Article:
On the question of what statutes may be given retroactive effect, see, also, Talbot v. Trinity Universal Ins. Co., La.App., 99 So.2d 811, and Honeycutt v. National Auto & Cas. Ins. Co., La.App., 41 So.2d 119.
Our conclusion is that that statute has no effect here and that, unless the nature of the work in which plaintiff was engaged was hazardous within the contemplation of LSA-R.S. 23:1021 et seq., there can be no recovery in compensation.
That ordinarily the business of conducting a restaurant is not within the contemplation of the statute has been many times held, notably in Atkins v. Holsum Cafeteria, La.App., 159 So. 758, 160 So. 655; Richardson v. American Employers' Ins. Co., La.App., 31 So.2d 527; Claiborne v. Smith, La.App., 2 So.2d 714, and Rauk v. Clarke, La.App., 91 So.2d 47.
Counsel for plaintiff have vehemently criticized the decision of this Court in the Atkins case in which we said that the business of operating a restaurant is not hazardous per se and in which we also said that ordinarily the kitchen of a restaurant is no more hazardous than is a domestic kitchen. Counsel also complain bitterly of those other cited decisions. A mere reading of the statute itself shows that the operation of a restaurant is not one of those businesses which are especially designated and characterized as hazardous and are expressly brought within the coverage of the statute. Thus, if any particular restaurant is to be brought within the contemplation of the statute, it must be as the result, and only as the result, of a showing that in that restaurant there are features which bring it within the rather broad blanket provisions which in the statute follow the express list of hazardous businesses. In other words, does the business of this particular restaurant, though it is not expressly and by name brought within the coverage of the statute, bring it within the protection afforded to certain kinds of work regardless of whether the business in which the work is done is especially and expressly named in the statute? Those blanket provisions to which counsel for plaintiff point are:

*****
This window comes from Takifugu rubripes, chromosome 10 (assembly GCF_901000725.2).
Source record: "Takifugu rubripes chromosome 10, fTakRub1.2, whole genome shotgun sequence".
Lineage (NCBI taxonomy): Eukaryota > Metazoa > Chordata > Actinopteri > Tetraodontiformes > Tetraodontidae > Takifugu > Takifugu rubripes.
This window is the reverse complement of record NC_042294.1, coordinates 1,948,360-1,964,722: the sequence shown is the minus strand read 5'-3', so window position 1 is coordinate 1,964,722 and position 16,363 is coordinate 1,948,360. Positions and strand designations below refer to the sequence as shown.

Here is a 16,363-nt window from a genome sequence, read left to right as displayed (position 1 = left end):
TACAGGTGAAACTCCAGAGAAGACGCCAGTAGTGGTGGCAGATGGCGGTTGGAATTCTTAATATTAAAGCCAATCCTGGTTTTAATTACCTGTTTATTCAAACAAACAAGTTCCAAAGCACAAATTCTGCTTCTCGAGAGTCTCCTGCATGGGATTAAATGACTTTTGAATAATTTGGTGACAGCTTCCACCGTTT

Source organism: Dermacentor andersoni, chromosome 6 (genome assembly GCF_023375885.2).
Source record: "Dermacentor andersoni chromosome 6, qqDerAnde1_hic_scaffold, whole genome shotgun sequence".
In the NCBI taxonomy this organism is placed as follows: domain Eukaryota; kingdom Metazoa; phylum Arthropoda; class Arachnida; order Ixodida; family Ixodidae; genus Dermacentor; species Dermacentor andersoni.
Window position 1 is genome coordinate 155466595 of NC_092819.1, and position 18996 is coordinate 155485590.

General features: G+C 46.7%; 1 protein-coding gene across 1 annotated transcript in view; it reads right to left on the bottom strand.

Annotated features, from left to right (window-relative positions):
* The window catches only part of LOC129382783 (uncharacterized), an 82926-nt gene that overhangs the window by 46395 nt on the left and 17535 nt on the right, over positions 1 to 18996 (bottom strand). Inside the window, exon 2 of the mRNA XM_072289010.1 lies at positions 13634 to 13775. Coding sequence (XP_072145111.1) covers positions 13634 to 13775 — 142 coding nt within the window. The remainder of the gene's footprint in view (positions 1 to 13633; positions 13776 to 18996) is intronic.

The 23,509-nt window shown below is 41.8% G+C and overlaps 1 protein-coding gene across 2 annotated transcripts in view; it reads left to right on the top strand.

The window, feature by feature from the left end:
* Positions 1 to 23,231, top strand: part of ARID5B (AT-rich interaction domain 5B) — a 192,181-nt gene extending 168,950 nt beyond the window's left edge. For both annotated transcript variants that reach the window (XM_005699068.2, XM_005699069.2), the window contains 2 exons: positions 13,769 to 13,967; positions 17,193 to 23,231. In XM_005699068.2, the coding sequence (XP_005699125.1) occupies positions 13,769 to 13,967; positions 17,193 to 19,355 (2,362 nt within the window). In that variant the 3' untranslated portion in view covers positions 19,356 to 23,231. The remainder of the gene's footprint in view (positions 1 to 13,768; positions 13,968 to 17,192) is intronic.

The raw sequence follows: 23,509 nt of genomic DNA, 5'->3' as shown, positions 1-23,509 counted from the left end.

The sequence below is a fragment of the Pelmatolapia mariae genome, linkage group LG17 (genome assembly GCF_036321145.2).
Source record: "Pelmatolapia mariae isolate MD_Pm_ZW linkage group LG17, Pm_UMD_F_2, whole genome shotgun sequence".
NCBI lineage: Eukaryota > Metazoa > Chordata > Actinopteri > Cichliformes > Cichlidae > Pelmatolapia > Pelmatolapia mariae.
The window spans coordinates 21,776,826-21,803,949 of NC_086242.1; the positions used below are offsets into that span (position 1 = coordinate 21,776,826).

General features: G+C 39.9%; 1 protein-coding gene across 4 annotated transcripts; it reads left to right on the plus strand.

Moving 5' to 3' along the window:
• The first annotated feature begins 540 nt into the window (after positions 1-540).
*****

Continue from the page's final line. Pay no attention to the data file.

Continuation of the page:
The principal occupation of plaintiff was the making of sandwiches. In this work
The steam table was merely a large metal plate heated by gas on which food was kept hot for service to customers. Plaintiff said that her connection with the steam table consisted only of setting it up. She merely put rice, gumbo, soup, oysters, etc., on the table. She said that she "didn't operate it or turn it on."